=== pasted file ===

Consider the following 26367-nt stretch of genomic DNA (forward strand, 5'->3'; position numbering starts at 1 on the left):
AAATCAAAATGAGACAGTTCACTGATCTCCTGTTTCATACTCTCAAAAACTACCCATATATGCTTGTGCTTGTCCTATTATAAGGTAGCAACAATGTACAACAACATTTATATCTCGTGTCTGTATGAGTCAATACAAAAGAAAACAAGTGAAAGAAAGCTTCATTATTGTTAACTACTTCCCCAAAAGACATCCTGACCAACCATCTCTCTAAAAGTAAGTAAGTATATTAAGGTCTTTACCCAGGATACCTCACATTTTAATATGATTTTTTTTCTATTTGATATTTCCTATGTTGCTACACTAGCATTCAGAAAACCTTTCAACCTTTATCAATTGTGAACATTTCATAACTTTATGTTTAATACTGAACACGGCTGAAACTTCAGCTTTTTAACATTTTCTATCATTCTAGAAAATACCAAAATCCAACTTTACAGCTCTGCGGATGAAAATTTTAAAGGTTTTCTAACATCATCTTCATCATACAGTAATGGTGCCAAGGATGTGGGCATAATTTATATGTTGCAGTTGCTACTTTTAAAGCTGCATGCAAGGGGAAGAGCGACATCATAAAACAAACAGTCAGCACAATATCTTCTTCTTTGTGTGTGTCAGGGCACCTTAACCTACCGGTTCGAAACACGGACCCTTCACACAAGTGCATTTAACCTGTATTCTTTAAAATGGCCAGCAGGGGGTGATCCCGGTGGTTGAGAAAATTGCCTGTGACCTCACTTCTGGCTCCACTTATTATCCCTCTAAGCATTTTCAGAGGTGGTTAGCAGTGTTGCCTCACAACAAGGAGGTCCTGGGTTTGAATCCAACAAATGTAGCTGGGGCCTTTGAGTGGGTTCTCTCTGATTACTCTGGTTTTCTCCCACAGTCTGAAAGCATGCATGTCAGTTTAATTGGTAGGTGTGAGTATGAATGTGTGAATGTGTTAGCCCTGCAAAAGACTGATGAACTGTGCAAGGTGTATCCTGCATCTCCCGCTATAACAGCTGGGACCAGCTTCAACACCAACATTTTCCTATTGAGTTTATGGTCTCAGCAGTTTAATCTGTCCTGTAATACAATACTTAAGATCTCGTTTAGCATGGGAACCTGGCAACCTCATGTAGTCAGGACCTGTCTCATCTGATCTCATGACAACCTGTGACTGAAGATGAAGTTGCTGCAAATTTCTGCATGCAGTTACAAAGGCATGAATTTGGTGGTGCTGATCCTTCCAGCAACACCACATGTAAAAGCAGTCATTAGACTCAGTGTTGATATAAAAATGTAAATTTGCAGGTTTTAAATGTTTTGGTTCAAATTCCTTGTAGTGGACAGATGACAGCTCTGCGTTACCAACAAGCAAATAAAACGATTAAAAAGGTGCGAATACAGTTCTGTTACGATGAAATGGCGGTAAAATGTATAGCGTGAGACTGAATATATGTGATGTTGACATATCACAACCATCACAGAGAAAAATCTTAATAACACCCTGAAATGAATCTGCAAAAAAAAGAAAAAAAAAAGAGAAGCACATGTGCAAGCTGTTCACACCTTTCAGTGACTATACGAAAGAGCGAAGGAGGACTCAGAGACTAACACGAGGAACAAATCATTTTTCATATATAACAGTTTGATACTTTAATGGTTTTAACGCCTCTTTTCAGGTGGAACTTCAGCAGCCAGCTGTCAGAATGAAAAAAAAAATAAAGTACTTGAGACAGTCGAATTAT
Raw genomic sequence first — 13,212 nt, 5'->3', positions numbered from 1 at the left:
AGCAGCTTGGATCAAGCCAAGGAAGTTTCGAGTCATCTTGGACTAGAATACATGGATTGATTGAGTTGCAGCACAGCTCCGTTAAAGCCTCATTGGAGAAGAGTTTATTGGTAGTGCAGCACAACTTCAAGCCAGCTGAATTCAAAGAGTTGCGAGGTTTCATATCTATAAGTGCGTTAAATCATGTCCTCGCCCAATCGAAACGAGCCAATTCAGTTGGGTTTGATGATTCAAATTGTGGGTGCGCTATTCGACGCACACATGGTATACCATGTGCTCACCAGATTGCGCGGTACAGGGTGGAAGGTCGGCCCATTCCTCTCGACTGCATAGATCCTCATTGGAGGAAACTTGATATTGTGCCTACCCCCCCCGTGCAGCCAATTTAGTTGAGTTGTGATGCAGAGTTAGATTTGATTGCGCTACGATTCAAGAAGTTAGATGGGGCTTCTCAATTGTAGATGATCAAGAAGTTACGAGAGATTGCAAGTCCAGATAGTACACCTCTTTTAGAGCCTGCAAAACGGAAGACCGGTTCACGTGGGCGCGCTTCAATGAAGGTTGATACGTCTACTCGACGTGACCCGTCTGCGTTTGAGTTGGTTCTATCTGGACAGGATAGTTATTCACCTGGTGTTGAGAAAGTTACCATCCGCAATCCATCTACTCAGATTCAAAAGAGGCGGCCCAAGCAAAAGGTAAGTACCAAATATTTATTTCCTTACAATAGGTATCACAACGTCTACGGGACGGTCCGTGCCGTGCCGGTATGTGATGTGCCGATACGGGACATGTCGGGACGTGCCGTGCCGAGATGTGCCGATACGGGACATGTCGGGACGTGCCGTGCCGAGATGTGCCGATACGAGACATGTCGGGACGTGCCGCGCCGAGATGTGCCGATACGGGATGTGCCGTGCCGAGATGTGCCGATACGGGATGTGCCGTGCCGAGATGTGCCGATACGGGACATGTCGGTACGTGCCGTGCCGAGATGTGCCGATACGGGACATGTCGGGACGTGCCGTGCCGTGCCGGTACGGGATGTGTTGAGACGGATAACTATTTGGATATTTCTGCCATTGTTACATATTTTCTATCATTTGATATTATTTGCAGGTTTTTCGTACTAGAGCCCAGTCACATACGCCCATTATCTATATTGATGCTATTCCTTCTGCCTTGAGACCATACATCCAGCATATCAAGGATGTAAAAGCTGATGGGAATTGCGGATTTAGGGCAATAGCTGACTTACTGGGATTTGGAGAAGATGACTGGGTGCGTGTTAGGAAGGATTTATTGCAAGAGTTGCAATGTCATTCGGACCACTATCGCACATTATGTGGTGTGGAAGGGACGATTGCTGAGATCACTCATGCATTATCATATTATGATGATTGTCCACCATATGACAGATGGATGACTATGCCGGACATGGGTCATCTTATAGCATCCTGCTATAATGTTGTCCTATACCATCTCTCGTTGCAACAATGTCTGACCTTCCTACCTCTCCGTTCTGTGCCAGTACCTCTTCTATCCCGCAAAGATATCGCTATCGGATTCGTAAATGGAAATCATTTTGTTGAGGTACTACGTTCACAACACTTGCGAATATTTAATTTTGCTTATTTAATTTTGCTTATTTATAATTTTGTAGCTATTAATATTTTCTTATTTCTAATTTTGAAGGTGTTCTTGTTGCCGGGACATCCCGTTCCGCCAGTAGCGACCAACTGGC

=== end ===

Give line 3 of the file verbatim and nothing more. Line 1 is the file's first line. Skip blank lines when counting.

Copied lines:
Raw genomic sequence first — 13,212 nt, 5'->3', positions numbered from 1 at the left: